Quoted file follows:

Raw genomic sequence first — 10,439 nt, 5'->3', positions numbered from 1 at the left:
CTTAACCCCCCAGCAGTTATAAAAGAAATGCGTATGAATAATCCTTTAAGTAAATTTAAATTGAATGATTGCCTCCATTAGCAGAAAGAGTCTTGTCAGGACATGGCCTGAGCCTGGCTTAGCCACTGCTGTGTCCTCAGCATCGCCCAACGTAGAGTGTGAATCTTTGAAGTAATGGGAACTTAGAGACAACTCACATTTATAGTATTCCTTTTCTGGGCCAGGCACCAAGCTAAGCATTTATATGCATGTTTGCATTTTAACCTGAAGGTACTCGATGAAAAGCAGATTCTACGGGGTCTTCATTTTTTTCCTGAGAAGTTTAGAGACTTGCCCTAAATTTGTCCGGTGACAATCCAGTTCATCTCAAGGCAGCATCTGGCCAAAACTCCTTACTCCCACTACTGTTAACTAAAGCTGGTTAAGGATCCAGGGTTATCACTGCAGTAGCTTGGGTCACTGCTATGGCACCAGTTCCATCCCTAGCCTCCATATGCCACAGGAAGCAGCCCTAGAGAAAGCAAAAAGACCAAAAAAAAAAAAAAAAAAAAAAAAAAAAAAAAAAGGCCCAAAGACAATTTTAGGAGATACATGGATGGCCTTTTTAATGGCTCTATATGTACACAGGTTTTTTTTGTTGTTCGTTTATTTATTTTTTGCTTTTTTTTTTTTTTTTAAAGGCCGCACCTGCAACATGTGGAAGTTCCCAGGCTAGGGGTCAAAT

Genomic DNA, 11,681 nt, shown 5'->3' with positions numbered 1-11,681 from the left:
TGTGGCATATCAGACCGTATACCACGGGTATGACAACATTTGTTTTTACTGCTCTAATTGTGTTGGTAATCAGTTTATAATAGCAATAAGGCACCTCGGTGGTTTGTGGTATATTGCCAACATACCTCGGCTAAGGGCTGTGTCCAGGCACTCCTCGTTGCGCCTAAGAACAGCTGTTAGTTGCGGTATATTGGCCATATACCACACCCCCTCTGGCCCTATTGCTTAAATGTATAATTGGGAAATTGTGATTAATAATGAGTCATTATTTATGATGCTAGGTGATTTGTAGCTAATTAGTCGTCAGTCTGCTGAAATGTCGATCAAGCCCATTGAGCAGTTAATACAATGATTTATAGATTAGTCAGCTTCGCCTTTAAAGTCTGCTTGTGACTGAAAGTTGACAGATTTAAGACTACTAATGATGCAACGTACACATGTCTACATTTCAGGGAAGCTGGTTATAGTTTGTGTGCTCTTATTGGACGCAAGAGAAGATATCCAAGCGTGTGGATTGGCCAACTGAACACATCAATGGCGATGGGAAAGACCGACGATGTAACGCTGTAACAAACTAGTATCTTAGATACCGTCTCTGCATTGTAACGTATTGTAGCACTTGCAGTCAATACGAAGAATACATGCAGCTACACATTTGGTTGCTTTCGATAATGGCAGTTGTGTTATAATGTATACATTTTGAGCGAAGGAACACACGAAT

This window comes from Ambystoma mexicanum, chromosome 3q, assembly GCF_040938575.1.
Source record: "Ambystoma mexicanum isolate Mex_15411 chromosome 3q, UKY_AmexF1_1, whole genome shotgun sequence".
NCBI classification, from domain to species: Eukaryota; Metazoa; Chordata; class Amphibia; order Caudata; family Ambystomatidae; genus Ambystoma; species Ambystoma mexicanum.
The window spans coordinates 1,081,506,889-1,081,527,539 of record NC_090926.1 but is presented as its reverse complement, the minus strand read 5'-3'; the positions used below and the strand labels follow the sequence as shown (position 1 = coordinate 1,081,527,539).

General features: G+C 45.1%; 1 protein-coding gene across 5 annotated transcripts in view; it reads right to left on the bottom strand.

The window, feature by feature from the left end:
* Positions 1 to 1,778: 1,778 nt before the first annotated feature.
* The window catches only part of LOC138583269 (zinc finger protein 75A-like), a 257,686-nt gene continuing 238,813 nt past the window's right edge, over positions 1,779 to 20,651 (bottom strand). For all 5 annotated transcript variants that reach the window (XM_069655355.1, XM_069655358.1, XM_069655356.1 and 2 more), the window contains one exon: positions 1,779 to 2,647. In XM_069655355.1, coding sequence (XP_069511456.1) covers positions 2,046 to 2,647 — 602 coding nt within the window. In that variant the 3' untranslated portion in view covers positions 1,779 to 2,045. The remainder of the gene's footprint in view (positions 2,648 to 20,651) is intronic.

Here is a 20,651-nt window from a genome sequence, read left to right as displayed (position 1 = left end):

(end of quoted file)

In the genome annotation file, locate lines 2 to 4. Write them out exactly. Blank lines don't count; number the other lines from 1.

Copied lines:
CTTAACCCCCCAGCAGTTATAAAAGAAATGCGTATGAATAATCCTTTAAGTAAATTTAAATTGAATGATTGCCTCCATTAGCAGAAAGAGTCTTGTCAGGACATGGCCTGAGCCTGGCTTAGCCACTGCTGTGTCCTCAGCATCGCCCAACGTAGAGTGTGAATCTTTGAAGTAATGGGAACTTAGAGACAACTCACATTTATAGTATTCCTTTTCTGGGCCAGGCACCAAGCTAAGCATTTATATGCATGTTTGCATTTTAACCTGAAGGTACTCGATGAAAAGCAGATTCTACGGGGTCTTCATTTTTTTCCTGAGAAGTTTAGAGACTTGCCCTAAATTTGTCCGGTGACAATCCAGTTCATCTCAAGGCAGCATCTGGCCAAAACTCCTTACTCCCACTACTGTTAACTAAAGCTGGTTAAGGATCCAGGGTTATCACTGCAGTAGCTTGGGTCACTGCTATGGCACCAGTTCCATCCCTAGCCTCCATATGCCACAGGAAGCAGCCCTAGAGAAAGCAAAAAGACCAAAAAAAAAAAAAAAAAAAAAAAAAAAAAAAAAAGGCCCAAAGACAATTTTAGGAGATACATGGATGGCCTTTTTAATGGCTCTATATGTACACAGGTTTTTTTTGTTGTTCGTTTATTTATTTTTTGCTTTTTTTTTTTTTTTTAAAGGCCGCACCTGCAACATGTGGAAGTTCCCAGGCTAGGGGTCAAAT

Genomic DNA, 11,681 nt, shown 5'->3' with positions numbered 1-11,681 from the left:
TGTGGCATATCAGACCGTATACCACGGGTATGACAACATTTGTTTTTACTGCTCTAATTGTGTTGGTAATCAGTTTATAATAGCAATAAGGCACCTCGGTGGTTTGTGGTATATTGCCAACATACCTCGGCTAAGGGCTGTGTCCAGGCACTCCTCGTTGCGCCTAAGAACAGCTGTTAGTTGCGGTATATTGGCCATATACCACACCCCCTCTGGCCCTATTGCTTAAATGTATAATTGGGAAATTGTGATTAATAATGAGTCATTATTTATGATGCTAGGTGATTTGTAGCTAATTAGTCGTCAGTCTGCTGAAATGTCGATCAAGCCCATTGAGCAGTTAATACAATGATTTATAGATTAGTCAGCTTCGCCTTTAAAGTCTGCTTGTGACTGAAAGTTGACAGATTTAAGACTACTAATGATGCAACGTACACATGTCTACATTTCAGGGAAGCTGGTTATAGTTTGTGTGCTCTTATTGGACGCAAGAGAAGATATCCAAGCGTGTGGATTGGCCAACTGAACACATCAATGGCGATGGGAAAGACCGACGATGTAACGCTGTAACAAACTAGTATCTTAGATACCGTCTCTGCATTGTAACGTATTGTAGCACTTGCAGTCAATACGAAGAATACATGCAGCTACACATTTGGTTGCTTTCGATAATGGCAGTTGTGTTATAATGTATACATTTTGAGCGAAGGAACACACGAAT